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Tales from Beyond

Ephriam Gray

By Thomas D’Agostino

The secret of immortality. So many people have attempted to concoct a potion, spell, or some other way to live throughout eternity unscathed by the ravages of time. Impossible you say? Well, one man may have actually cheated the reaper and to this day, lives among the masses unchanged by the passing of the years. That man is Ephriam Gray.

The Black Swan Inn

By Thomas D’Agostino

In February of this year, Arlene and I, along with our friends and fellow investigators, Bob and Vickie Hughes, had the opportunity to stay a night at the Black Swan Inn located at 354 West Main Street in Tilton, New Hampshire. We were invited by owners John and Trish Basiliere to not only investigate the possible paranormal events that transpire in the Victorian mansion but to discuss events that may include the public.

Hartford’s Haunted Railroad Bridge

By Thomas D’Agostino

Sometime between 2 and 3 in the morning on Saturday, September 5, 1887, Vermont’s worst railroad disaster took place a few miles from White River Junction as the Vermont Central Railroad express train from Montreal jumped its tracks and plummeted onto the frozen White River below. The engine was towing a baggage and express car, a mail car, two ordinary passenger cars, and two sleeper cars. Many were on their way from Boston to see the circus in Montreal.

A Curious Trial

By Thomas D’Agostino

In typical New England fashion, the story you are about to read seems beyond that of plain fact, but such events are common in the strange and wonderful place we call New England. This account was reported in the Connecticut Courant, August 31, 1813. New England is famous for such incredible news and the most astonishing part is that it actually happened. The court heard the case of Simers vs. Woolbridge and a jury was selected to decide the case.

Spirit Meets Science

By Thomas D’Agostino

The first Spiritualist movement in the 19th century opened many pathways for communication with the dead. The idea was not new, but with the advent of the movement, many new ideas and ways to speak to the other side were born. Inventors such as Thomas Edison and John Hays Hammond tried to create machines where we could better communicate with the spirits in real time as they spoke. By the middle of the 20th century the movement had slowed, but never quite vanished.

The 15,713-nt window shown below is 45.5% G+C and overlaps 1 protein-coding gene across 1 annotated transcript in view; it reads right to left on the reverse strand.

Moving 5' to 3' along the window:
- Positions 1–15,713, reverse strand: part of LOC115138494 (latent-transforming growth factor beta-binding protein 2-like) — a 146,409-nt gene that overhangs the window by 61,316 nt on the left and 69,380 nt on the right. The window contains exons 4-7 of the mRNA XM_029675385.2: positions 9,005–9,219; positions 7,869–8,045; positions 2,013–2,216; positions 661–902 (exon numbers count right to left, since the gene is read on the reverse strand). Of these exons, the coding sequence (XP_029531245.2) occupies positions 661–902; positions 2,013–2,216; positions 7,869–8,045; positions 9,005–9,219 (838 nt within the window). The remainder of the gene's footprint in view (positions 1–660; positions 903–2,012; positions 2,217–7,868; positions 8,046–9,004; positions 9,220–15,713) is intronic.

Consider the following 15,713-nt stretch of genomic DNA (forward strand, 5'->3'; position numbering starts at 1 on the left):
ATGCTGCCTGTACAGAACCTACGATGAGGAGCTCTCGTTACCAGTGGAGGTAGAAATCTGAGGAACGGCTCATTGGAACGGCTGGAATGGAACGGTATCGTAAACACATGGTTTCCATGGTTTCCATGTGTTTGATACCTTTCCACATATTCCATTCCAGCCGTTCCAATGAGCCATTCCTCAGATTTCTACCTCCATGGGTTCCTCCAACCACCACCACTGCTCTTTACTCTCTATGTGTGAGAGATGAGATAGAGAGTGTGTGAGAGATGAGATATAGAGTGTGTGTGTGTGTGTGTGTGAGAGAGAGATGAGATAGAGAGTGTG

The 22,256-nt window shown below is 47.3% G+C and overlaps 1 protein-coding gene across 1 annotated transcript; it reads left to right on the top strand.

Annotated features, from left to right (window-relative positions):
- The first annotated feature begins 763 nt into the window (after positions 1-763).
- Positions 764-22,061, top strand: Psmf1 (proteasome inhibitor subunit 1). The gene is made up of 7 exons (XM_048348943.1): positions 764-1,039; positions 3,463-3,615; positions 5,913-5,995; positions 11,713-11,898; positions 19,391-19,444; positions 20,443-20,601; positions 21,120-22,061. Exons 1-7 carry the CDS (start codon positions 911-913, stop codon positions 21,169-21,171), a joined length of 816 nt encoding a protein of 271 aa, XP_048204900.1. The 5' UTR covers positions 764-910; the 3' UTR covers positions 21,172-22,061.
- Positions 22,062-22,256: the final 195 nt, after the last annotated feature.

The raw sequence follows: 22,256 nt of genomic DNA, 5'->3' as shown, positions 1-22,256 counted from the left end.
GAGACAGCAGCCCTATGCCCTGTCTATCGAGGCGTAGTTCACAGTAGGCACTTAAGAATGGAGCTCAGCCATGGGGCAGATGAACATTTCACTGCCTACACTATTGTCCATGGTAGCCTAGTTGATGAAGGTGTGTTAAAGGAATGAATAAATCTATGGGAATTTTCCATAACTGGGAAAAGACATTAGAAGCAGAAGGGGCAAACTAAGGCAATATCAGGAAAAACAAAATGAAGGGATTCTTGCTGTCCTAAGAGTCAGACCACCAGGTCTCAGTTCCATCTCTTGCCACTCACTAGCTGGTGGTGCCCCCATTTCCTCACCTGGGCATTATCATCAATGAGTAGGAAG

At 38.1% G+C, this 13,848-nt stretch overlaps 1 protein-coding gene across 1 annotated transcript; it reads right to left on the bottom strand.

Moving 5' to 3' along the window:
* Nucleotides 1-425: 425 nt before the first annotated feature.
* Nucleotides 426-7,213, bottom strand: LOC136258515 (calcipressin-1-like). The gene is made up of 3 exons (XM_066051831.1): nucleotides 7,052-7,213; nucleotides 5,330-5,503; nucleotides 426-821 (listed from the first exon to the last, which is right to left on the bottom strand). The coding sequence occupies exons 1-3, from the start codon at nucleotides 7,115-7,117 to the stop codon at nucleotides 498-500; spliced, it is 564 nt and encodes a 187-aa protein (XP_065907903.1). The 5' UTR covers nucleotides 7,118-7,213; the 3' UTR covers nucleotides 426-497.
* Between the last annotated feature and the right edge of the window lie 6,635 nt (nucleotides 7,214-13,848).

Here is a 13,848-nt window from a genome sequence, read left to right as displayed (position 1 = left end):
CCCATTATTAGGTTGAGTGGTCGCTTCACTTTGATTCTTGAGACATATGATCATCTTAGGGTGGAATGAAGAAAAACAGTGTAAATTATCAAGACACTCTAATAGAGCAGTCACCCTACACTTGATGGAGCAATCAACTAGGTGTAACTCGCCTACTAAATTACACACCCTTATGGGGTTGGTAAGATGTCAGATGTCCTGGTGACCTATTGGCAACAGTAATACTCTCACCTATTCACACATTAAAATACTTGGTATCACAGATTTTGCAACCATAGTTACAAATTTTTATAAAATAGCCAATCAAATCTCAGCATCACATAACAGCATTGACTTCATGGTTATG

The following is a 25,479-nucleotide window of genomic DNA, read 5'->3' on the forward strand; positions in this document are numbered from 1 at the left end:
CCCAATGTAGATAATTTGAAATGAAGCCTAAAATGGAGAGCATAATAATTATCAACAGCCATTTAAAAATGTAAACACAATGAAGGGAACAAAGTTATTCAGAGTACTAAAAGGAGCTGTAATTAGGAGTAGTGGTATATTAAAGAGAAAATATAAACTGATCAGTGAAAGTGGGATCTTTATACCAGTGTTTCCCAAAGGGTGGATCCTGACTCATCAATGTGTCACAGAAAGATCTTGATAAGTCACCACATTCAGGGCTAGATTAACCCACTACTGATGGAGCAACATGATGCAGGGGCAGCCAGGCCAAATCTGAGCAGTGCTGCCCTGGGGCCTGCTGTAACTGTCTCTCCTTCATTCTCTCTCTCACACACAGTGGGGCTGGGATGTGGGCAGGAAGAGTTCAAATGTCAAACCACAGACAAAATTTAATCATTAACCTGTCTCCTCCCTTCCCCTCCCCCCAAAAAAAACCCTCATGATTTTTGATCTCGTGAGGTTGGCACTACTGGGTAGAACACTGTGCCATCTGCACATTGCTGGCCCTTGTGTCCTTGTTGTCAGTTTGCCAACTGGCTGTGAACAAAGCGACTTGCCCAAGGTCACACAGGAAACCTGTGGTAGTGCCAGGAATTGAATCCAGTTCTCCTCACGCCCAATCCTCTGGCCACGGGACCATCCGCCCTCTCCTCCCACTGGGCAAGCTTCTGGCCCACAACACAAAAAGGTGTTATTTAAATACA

The ghost who solved a probate error

By Thomas D’Agostino

James “Pink” Chaffin was not an avid believer in ghosts, that is, until his father paid him a visit. Pink’s father, James, had been dead for four years and in the meantime, Pink and his brothers, Abner and John, had felt slighted and dismayed that the will produced by their other brother, Marshall, awarded their father’s full estate to the latter. Still, they toiled on with their lives, realizing that their father may have awarded Marshall and his wife Susie everything as a gift for taking him and his wife in when their home burned to the ground.

Wood Island Light

By Thomas D'Agostino

Lighthouses have a certain mystique that makes them alluring. Throw in a ghost or two and you have a perennial tale to forever be told by the flickering light of a campfire. There are many lighthouses in New England that are haunted by their former keepers or their families. The Wood Island light is no exception. In fact, there are a few ghosts roaming the island and the best part, you can actually visit them during the summer months.

Plymouth's Haunted Pram

By Thomas D'Agostino
www.tomdagostino.com

The Trask Museum at 35 North Street in Plymouth, Massachusetts, became one of the most haunted buildings in the area, but not for its long-tenanted ghosts. The 1829 structure acquired a most curious artifact that soon proved to be haunted: an ancient perambulator, more affectionately known as a pram.